References 

Brady, K. (2020). 10 simple ways to be more active. Retrieved from https://www.lifehack.org/articles/communication/10-simple-ways-more-active.html

Harvard Health. (2019, September 25). The importance of stretching. Retrieved from https://www.health.harvard.edu/staying-healthy/the-importance-of-stretching#:~:text=Why%20stretching%20is%20important,to%20extend%20all%20the%20way.

Health & Human Services. (2020). Ways to be active. Retrieved from https://www.hhs.gov/fitness/be-active/ways-to-be-active/index.html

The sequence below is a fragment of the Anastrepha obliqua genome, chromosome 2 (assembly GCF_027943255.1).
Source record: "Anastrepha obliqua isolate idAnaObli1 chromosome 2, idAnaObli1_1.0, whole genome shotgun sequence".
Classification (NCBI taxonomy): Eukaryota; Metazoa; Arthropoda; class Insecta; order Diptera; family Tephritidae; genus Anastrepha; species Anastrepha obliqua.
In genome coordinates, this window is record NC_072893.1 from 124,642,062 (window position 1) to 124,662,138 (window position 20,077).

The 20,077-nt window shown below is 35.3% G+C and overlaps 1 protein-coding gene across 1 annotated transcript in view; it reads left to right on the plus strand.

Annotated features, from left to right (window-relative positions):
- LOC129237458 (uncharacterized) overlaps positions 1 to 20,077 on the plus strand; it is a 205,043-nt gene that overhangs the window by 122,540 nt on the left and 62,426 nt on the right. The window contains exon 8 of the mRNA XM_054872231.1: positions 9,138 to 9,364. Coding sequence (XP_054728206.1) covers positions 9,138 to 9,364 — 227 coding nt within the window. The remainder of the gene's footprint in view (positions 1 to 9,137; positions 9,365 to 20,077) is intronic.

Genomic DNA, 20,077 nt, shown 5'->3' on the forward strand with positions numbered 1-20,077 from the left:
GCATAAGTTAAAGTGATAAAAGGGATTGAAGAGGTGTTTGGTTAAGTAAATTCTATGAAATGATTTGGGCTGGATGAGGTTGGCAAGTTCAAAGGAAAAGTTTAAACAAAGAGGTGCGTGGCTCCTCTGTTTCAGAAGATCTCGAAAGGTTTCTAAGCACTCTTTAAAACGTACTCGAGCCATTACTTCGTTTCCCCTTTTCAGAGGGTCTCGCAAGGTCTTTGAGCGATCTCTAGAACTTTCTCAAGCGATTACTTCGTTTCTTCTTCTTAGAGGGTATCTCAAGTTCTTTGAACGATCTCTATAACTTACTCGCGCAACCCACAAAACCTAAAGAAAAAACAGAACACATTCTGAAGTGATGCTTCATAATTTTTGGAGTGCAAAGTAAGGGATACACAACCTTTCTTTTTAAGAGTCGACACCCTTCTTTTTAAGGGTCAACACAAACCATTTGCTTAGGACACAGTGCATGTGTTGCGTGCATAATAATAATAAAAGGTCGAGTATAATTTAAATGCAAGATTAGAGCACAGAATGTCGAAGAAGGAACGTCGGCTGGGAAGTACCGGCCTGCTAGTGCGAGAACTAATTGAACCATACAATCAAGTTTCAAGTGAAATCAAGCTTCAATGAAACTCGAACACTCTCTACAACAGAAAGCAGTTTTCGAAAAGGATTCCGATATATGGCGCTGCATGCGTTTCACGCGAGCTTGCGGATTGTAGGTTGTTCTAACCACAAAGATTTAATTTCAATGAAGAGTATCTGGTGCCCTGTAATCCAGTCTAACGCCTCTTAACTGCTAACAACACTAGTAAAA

HelpGuide. (2020). How to start exercising and stick to it. Retrieved from https://www.helpguide.org/articles/healthy-living/how-to-start-exercising-and-stick-to-it.htm

Mayo Clinic. (2020). Stretching: focus on flexibility. Retrieved from https://www.mayoclinic.org/healthy-lifestyle/fitness/in-depth/stretching/art-20047931?pg=2&reDate=08072020

McDermott, A. (2016, December 20). 6 ways to live a more active life. Retrieved from https://www.healthline.com/health/womens-health-active-lifestyle#6

UC Davis. (2020). Why stretching is extremely important. Retrieved from https://shcs.ucdavis.edu/blog/archive/healthy-habits/why-stretching-extremely-important